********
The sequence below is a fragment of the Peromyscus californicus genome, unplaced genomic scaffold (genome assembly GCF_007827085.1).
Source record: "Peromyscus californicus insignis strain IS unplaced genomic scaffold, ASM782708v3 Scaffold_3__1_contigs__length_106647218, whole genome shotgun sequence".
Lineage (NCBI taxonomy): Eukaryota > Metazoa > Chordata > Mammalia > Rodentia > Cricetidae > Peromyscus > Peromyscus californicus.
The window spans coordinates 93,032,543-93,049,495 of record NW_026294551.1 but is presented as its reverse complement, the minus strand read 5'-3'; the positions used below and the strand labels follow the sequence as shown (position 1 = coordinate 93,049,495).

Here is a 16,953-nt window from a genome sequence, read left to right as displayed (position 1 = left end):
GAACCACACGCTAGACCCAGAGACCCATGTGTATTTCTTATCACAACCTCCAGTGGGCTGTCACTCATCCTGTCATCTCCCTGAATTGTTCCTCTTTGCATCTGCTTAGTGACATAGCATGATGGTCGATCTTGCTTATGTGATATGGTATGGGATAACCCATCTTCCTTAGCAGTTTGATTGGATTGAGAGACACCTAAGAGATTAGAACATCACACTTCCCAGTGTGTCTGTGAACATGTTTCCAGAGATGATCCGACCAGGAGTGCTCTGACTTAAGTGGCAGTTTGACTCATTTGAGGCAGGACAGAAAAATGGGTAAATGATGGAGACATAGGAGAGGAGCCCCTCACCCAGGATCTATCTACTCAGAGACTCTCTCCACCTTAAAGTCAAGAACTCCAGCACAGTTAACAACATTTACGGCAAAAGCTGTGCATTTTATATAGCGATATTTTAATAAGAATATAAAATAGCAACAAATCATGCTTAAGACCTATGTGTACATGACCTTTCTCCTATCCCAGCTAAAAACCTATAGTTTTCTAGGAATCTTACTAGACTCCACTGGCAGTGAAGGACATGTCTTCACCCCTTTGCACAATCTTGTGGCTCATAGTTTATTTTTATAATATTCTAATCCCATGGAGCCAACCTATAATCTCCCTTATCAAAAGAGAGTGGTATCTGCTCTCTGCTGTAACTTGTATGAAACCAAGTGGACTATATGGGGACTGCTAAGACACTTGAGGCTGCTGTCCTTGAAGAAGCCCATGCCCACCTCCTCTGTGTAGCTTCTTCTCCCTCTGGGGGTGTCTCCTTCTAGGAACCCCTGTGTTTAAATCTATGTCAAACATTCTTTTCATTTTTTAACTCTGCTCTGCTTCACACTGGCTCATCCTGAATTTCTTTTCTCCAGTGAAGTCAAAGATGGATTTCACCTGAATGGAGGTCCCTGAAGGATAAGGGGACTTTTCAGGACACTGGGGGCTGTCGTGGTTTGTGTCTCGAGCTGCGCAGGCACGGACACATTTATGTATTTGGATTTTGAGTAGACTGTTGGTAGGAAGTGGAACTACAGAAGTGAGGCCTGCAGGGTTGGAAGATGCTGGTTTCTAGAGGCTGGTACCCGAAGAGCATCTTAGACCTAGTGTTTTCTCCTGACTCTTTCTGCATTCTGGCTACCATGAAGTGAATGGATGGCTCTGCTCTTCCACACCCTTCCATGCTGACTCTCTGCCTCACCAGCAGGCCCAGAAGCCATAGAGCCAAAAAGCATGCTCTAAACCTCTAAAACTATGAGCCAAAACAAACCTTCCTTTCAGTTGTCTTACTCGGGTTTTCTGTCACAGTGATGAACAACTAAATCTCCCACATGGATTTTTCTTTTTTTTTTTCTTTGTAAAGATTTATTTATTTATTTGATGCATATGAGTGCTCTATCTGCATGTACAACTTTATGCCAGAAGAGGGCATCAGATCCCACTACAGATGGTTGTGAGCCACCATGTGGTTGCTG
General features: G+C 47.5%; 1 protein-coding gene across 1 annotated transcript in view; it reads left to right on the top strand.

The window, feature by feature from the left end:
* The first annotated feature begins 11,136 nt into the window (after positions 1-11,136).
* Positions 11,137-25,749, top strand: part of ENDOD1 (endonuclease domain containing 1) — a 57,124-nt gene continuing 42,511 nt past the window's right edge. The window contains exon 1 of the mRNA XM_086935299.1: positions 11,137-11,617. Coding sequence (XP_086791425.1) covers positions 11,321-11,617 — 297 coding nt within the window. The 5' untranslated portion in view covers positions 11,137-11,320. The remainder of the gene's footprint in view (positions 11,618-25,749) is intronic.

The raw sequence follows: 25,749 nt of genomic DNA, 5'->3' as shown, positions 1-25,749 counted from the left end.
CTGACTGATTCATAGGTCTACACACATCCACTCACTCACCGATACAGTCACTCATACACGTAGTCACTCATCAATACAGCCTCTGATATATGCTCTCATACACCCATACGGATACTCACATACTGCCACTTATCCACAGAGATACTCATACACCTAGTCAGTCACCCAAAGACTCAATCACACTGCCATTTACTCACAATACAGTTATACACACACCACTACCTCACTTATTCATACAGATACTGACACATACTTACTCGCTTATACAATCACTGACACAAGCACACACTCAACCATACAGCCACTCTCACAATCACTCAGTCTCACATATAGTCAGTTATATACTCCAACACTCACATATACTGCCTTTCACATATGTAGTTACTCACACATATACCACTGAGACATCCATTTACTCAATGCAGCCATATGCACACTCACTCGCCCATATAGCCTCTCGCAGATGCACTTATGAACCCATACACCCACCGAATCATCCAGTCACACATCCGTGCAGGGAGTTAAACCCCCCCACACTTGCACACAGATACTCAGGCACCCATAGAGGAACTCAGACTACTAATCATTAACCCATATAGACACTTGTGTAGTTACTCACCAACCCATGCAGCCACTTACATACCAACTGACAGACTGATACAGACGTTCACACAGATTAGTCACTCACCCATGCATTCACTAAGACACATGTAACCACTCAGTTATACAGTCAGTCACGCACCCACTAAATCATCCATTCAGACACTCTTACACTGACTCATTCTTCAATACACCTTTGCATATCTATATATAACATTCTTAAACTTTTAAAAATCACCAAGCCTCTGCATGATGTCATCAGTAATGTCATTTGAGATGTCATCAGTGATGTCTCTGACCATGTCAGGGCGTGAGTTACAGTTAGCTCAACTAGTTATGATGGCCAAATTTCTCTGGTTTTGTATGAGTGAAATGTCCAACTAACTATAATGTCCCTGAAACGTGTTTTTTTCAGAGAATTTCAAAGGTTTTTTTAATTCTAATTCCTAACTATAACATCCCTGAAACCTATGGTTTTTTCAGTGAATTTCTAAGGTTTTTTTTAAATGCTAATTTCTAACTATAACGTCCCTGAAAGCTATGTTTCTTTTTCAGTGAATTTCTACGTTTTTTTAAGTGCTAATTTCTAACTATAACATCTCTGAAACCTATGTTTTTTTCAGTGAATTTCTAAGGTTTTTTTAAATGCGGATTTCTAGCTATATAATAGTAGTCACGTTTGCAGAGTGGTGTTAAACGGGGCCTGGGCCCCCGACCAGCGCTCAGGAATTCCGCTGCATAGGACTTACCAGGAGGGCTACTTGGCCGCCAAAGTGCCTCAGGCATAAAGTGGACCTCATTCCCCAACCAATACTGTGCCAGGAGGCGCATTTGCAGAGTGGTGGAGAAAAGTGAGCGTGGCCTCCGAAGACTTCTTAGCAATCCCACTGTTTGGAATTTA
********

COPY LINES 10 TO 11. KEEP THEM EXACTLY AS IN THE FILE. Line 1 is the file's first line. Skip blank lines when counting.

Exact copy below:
* Positions 11,137-25,749, top strand: part of ENDOD1 (endonuclease domain containing 1) — a 57,124-nt gene continuing 42,511 nt past the window's right edge. The window contains exon 1 of the mRNA XM_086935299.1: positions 11,137-11,617. Coding sequence (XP_086791425.1) covers positions 11,321-11,617 — 297 coding nt within the window. The 5' untranslated portion in view covers positions 11,137-11,320. The remainder of the gene's footprint in view (positions 11,618-25,749) is intronic.

The raw sequence follows: 25,749 nt of genomic DNA, 5'->3' as shown, positions 1-25,749 counted from the left end.